Frankly, one of the things I am most excited about is becoming deeply connected to, knowledgeable about, and embedded in my city. I had that experience as a legislator, and I miss it.
What are the one or two things from your time leading Boreas – and in general, your time at IonE – that you think you’ll carry with you?
Both IonE and the Boreas Leadership Program intentionally work with people from many different disciplines. Working in this way isn’t easy, but we do it because it’s important and useful for making the kind of progress we need to thrive in our time. As part of Boreas, I regularly led workshops with students from five or six different colleges, trying to facilitate learning and relationships among, for example, engineering, public health, ecology, and policy students. I got better at this with practice, and I expect being able to understand and translate across disciplines and perspectives will be useful in my new role.
Working with the amazing students in the Boreas Program has made me fundamentally hopeful about our future. We have some really serious challenges; I am clear-eyed about that. Yet Boreas students are a real reminder of the countless people who are committed to each other and making our future better. We can do what we need to. It will be hard, but we can do it.
What role do you think cities and universities have in shaping a sustainable future?
Important ones! Urbanization, or people moving to cities, is a huge global trend. By the middle of the century, we expect about 70 percent of the world’s people will live in cities. At the same time, there are going to a be a lot more people on the planet. Sustainability is about people and the planet thriving. How do we make sure earth can not only support all the people living on it, but that all people can thrive through the many challenges a crowded planet creates? Cities are where we will figure that out.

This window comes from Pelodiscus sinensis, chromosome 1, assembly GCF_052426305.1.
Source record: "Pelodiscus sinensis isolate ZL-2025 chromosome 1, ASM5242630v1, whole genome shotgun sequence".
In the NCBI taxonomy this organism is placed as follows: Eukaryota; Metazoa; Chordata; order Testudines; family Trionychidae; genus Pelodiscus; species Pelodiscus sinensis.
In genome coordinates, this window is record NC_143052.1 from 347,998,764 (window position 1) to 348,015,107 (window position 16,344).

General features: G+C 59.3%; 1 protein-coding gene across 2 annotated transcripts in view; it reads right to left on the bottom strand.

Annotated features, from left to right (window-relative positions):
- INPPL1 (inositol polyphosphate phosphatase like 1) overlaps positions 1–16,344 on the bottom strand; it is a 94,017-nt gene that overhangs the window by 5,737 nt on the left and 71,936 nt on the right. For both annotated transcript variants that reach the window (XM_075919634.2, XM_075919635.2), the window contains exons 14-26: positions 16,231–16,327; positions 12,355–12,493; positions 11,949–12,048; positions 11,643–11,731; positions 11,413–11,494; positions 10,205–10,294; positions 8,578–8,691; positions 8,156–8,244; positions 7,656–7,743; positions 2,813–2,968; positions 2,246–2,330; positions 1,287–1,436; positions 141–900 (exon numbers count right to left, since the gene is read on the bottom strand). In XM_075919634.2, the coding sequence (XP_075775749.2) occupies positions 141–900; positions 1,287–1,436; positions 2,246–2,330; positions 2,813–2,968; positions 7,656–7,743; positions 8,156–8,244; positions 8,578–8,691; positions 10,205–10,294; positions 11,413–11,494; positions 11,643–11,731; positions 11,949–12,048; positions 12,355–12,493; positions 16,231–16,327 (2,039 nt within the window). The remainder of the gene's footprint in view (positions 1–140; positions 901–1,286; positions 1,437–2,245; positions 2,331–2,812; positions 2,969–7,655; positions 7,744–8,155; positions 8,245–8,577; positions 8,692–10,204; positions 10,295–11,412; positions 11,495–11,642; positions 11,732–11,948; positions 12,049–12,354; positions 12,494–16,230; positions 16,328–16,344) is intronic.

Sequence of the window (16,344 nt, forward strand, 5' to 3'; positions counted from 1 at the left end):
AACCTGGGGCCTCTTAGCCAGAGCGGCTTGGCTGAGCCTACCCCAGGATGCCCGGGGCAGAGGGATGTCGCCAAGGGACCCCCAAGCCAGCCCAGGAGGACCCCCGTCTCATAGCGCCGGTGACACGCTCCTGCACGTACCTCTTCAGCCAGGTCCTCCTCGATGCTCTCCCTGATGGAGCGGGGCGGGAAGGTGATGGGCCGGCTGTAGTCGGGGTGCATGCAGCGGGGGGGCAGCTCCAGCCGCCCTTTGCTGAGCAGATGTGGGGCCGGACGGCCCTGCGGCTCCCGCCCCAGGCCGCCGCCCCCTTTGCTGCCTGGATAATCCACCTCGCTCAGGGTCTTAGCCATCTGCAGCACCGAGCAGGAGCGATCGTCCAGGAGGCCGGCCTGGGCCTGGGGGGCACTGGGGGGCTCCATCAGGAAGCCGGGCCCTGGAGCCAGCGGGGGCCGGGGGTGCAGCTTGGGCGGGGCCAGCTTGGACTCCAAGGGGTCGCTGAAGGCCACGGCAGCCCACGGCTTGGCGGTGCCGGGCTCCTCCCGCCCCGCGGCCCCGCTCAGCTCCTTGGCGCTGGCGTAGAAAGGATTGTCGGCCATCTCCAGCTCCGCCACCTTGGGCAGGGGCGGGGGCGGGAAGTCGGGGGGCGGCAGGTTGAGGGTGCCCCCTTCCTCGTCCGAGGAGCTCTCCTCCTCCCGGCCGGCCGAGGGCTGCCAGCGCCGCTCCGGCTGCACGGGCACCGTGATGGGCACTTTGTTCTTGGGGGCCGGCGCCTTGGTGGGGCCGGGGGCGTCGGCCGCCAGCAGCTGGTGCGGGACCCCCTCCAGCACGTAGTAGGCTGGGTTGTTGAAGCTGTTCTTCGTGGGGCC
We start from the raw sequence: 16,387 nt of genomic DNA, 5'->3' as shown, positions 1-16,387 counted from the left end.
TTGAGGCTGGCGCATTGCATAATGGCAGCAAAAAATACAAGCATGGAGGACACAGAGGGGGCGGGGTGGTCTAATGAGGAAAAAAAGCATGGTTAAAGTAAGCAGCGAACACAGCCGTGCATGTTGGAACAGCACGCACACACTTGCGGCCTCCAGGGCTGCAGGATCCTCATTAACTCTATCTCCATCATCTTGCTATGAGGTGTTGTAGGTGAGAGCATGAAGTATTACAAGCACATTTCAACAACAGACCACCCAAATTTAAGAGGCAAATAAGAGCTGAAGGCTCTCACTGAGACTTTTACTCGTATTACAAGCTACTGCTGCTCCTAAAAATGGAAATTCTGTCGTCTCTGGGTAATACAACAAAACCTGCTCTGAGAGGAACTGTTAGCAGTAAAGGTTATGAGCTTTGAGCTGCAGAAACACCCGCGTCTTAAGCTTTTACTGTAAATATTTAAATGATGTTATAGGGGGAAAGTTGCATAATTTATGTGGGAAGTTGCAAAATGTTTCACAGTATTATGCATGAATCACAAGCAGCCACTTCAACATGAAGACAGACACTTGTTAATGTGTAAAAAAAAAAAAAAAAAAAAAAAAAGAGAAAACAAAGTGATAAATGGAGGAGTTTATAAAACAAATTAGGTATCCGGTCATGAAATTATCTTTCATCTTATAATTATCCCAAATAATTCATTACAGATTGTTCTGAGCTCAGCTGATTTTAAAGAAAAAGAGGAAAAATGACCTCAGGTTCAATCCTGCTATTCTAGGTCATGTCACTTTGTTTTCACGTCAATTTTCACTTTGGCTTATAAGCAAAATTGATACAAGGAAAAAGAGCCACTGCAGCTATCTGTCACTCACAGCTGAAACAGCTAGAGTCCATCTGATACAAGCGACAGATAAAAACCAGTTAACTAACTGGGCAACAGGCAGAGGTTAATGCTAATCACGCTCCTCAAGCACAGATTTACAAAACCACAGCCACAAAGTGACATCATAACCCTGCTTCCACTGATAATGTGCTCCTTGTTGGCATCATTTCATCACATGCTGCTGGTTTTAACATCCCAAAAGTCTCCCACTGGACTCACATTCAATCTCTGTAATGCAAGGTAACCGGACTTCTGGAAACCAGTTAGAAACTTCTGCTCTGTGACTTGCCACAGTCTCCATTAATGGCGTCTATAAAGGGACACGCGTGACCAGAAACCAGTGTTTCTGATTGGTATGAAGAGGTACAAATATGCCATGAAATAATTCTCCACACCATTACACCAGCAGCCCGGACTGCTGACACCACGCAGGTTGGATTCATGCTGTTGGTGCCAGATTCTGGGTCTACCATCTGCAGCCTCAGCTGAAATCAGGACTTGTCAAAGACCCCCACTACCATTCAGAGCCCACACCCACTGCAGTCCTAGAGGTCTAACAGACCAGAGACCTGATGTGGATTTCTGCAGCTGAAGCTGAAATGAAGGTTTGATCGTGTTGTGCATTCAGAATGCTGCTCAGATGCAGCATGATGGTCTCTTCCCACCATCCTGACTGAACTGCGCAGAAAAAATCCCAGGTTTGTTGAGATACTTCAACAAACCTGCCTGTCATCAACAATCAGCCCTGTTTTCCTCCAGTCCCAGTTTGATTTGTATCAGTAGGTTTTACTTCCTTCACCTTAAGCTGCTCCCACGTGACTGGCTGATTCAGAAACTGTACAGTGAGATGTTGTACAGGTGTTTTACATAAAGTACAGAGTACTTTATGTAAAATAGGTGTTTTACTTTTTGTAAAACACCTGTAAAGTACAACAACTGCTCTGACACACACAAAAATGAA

One thing we certainly need for sustainability is different and better knowledge. Universities are institutions created to develop knowledge. We need universities to get better at developing the kinds of knowledge society needs to meet sustainability challenges. We also need people who can use this knowledge in helping society solve and manage problems. Universities have a huge role in education. They need to get better at developing people not only with the skills, but also with the values and sense of duty, to effectively do sustainability and, I would add, resilience work.
I think the idea of citizenship is essential to both the knowledge development and education universities need to be doing. In this case, I use the word “citizenship” not as a legal status, but as way of being in the world. How can people get better at working together for the common good? How do we make sure all people have the opportunity to grow and thrive? What kinds of governance approaches would help? What do people need to know about the relationships between natural and human systems on a crowded planet? How do we foster a sense of mutual responsibility between individuals and community? How do we make good decisions when information flow and the pace of change are so fast?
If I was leading a university, I would be asking these and other questions of citizenship to focus institutional, research, and education agendas.
Will you come back and visit us?
Yes! Even better, I hope some of the people and expertise IonE has will contribute to building resilience in Minneapolis.